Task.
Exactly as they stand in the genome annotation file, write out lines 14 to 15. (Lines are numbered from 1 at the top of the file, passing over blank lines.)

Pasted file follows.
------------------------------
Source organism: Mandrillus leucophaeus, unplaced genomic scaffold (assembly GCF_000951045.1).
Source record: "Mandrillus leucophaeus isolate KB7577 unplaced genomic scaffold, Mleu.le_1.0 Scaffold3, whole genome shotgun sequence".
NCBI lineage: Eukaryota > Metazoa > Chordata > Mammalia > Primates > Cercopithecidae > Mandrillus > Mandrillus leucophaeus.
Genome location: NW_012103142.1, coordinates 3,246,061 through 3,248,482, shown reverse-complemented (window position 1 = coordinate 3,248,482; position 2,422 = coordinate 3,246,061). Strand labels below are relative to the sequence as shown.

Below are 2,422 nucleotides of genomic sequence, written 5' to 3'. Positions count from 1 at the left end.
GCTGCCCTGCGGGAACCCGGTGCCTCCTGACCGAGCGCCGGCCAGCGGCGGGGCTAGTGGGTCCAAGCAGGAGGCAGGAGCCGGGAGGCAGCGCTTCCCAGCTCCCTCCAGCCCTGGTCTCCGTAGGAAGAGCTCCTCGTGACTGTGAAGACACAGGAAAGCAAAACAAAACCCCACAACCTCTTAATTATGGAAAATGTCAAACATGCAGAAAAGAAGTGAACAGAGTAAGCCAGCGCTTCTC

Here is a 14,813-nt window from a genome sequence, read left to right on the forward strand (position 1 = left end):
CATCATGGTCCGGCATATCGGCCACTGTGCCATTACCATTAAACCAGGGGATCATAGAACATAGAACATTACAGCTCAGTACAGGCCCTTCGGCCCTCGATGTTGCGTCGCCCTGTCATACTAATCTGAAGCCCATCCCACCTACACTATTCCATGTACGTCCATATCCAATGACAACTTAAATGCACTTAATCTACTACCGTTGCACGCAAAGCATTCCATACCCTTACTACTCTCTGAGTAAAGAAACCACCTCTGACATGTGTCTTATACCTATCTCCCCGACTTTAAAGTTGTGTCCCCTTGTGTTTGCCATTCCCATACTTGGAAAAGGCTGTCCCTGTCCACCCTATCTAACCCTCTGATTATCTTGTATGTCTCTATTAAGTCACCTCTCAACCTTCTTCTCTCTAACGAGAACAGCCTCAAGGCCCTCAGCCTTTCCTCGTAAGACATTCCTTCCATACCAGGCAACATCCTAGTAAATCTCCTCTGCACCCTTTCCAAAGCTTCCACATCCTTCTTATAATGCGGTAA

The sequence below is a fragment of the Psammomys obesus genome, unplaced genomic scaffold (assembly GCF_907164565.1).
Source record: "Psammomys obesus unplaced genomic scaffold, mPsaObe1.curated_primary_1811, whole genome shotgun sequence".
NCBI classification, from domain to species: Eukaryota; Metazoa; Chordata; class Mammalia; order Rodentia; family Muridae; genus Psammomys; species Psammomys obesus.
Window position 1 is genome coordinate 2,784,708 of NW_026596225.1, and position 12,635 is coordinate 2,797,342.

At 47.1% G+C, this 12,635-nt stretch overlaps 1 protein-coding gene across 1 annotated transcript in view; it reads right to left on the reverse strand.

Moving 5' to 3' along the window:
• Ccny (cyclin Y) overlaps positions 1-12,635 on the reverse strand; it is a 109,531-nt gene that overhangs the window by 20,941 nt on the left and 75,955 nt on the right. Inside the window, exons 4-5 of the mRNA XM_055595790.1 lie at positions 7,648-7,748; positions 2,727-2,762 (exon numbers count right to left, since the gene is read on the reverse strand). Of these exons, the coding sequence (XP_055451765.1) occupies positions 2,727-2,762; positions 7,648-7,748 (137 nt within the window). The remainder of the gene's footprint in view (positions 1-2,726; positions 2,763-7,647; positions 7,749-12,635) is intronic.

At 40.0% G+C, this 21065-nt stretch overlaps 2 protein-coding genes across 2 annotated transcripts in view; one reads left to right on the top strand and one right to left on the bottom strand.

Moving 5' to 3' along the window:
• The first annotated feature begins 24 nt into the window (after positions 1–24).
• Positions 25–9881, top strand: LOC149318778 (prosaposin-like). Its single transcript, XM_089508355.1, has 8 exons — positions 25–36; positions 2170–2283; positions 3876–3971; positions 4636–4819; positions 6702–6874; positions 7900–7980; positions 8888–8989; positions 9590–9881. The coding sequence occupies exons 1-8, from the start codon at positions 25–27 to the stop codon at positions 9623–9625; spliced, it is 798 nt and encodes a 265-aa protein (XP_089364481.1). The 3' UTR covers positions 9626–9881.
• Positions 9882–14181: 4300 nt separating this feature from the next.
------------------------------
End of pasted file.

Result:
Moving 5' to 3' along the window:
• Ccny (cyclin Y) overlaps positions 1-12,635 on the reverse strand; it is a 109,531-nt gene that overhangs the window by 20,941 nt on the left and 75,955 nt on the right. Inside the window, exons 4-5 of the mRNA XM_055595790.1 lie at positions 7,648-7,748; positions 2,727-2,762 (exon numbers count right to left, since the gene is read on the reverse strand). Of these exons, the coding sequence (XP_055451765.1) occupies positions 2,727-2,762; positions 7,648-7,748 (137 nt within the window). The remainder of the gene's footprint in view (positions 1-2,726; positions 2,763-7,647; positions 7,749-12,635) is intronic.